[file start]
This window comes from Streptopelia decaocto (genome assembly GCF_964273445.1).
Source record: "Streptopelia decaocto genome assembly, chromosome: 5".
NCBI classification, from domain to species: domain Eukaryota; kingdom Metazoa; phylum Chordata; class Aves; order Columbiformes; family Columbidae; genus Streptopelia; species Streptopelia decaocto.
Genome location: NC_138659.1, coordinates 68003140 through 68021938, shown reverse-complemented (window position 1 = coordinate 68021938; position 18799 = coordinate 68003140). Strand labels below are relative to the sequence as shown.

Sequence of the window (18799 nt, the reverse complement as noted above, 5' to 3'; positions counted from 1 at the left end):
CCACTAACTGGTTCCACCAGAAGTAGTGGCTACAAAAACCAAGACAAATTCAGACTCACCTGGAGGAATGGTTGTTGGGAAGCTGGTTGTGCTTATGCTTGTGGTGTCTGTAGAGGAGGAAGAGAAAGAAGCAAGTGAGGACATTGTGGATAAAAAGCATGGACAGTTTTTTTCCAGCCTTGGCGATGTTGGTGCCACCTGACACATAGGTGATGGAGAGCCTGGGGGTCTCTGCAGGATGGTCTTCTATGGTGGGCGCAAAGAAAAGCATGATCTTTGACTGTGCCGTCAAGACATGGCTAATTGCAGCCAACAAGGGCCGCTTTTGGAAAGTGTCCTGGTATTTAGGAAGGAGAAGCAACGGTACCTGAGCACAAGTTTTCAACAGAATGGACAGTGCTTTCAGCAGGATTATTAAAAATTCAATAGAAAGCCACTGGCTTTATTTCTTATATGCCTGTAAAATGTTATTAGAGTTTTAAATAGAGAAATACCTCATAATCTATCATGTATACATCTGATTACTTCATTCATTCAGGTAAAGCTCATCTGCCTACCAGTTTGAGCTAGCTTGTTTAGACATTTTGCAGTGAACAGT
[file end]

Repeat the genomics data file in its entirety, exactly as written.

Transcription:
This window comes from Streptopelia decaocto (genome assembly GCF_964273445.1).
Source record: "Streptopelia decaocto genome assembly, chromosome: 5".
NCBI classification, from domain to species: domain Eukaryota; kingdom Metazoa; phylum Chordata; class Aves; order Columbiformes; family Columbidae; genus Streptopelia; species Streptopelia decaocto.
Genome location: NC_138659.1, coordinates 68003140 through 68021938, shown reverse-complemented (window position 1 = coordinate 68021938; position 18799 = coordinate 68003140). Strand labels below are relative to the sequence as shown.

Sequence of the window (18799 nt, the reverse complement as noted above, 5' to 3'; positions counted from 1 at the left end):
CCACTAACTGGTTCCACCAGAAGTAGTGGCTACAAAAACCAAGACAAATTCAGACTCACCTGGAGGAATGGTTGTTGGGAAGCTGGTTGTGCTTATGCTTGTGGTGTCTGTAGAGGAGGAAGAGAAAGAAGCAAGTGAGGACATTGTGGATAAAAAGCATGGACAGTTTTTTTCCAGCCTTGGCGATGTTGGTGCCACCTGACACATAGGTGATGGAGAGCCTGGGGGTCTCTGCAGGATGGTCTTCTATGGTGGGCGCAAAGAAAAGCATGATCTTTGACTGTGCCGTCAAGACATGGCTAATTGCAGCCAACAAGGGCCGCTTTTGGAAAGTGTCCTGGTATTTAGGAAGGAGAAGCAACGGTACCTGAGCACAAGTTTTCAACAGAATGGACAGTGCTTTCAGCAGGATTATTAAAAATTCAATAGAAAGCCACTGGCTTTATTTCTTATATGCCTGTAAAATGTTATTAGAGTTTTAAATAGAGAAATACCTCATAATCTATCATGTATACATCTGATTACTTCATTCATTCAGGTAAAGCTCATCTGCCTACCAGTTTGAGCTAGCTTGTTTAGACATTTTGCAGTGAACAGT